Mind/Body/Spirit: Exploring the New Context of Private Higher Education in Australia - Using the Experiences of New Graduates
Mind/Body/Spirit - Abstract: This paper reports on a series of test interviews I have begun with the first Queensland graduates of a small private counselling college with offerings in Perth/Bunbury, Melbourne and Brisbane/Redcliffe in Australia - In part this paper explores the in-depth semi-structured interview as a technique for capturing the experience of graduating students within the private higher education sector. Three themes emerge from the rich data of these exit interviews. First there is the wider evidence of new educational institutions emerging as the 'Nelsonic Era' further privatizes higher education. Secondly there is the particular ground on which the college thrives as a challenge to existing psychology and counselling models wherein cognitive behavioural therapy dominates the university academy. In particular the body based Anthroposophic and Buddhist focus of this college renders visible the struggles for recognition of new disciplinary knowledges within the psychosocial sciences. In this paper I argue that this example of private education might also reflect a different approach to new feminist knowledge. Formal registration and accreditation as a recognized training institution, side steps the need for disciplinary/institutional recognitions like those offered women's studies in the 1980s, in favour of feminist and Buddhist informed body based counselling training of a standard acceptable to professional associations of counselling. Finally these interviews offered a rich focus on each individual student's experience as the 'boundary riders' the very first graduates of a new campus at the frontier of new educational directions in Australia.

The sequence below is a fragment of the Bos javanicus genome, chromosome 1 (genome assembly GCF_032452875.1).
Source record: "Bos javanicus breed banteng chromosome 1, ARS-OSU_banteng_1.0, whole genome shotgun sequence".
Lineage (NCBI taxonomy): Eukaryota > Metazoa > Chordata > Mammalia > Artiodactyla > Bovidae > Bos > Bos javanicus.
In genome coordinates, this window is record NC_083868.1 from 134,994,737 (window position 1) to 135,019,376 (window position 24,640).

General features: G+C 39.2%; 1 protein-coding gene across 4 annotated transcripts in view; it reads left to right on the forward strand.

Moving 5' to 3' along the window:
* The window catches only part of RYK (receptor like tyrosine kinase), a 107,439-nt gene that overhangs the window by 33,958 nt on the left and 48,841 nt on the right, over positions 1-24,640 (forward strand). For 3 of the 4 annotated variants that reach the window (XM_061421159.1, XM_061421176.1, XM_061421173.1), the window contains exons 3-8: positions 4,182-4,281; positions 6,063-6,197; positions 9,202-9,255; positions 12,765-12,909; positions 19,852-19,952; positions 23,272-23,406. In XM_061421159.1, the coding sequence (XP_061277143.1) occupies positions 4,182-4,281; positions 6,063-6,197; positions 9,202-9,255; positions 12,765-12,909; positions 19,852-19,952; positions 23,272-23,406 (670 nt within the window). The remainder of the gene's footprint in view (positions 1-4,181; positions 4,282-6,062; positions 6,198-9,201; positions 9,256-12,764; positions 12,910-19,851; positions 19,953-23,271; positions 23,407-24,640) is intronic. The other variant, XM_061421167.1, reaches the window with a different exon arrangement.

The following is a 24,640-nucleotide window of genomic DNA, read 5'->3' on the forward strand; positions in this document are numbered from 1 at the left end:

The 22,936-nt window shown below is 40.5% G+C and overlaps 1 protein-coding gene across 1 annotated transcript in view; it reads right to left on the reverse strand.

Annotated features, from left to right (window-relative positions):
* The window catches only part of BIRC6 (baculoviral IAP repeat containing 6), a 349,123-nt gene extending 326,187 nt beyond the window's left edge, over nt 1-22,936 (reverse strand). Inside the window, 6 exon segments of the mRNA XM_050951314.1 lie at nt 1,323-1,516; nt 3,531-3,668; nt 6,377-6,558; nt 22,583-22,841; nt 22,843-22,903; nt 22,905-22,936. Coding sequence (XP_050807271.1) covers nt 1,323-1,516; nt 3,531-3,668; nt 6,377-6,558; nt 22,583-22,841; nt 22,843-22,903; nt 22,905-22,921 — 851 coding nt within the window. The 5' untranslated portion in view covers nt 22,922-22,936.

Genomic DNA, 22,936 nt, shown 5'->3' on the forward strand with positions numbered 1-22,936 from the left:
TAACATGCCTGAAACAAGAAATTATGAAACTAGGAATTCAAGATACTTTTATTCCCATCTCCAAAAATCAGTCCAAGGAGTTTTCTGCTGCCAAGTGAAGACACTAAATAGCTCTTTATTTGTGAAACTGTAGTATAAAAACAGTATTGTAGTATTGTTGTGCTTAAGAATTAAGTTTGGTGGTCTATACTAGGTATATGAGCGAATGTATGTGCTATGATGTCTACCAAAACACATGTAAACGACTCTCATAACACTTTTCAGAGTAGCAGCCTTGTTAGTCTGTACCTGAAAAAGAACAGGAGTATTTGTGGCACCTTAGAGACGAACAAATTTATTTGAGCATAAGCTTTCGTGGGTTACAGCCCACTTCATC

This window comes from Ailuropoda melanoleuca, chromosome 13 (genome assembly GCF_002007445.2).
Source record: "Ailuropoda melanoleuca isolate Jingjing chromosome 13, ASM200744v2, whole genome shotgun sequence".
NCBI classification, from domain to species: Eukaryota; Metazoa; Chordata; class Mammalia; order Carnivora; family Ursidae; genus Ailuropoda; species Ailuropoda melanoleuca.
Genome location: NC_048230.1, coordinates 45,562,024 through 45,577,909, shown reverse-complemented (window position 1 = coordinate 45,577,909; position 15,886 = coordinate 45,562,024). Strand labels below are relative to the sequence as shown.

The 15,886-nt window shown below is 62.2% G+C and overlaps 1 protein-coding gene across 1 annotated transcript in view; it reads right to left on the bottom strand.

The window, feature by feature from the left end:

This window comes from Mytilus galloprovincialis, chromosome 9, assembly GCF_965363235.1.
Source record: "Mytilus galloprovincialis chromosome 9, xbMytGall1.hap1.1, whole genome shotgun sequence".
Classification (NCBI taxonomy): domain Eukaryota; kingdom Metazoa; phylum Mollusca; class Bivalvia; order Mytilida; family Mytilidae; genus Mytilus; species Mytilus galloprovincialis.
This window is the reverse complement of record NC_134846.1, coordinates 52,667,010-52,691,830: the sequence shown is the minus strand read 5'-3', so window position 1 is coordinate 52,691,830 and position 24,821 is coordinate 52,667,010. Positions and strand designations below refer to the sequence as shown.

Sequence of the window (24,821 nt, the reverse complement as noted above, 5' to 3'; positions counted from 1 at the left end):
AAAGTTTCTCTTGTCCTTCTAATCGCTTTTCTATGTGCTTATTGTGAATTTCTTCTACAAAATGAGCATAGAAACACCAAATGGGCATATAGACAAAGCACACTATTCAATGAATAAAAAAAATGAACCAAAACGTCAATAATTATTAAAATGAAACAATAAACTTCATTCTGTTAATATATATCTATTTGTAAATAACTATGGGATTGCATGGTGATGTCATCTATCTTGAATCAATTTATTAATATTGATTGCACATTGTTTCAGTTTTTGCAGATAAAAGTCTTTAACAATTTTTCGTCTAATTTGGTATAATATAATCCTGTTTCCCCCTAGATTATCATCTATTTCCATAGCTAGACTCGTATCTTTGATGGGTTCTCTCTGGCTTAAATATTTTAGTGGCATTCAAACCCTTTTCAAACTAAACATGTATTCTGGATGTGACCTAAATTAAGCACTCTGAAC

Australasian Political Studies Association Conference 2005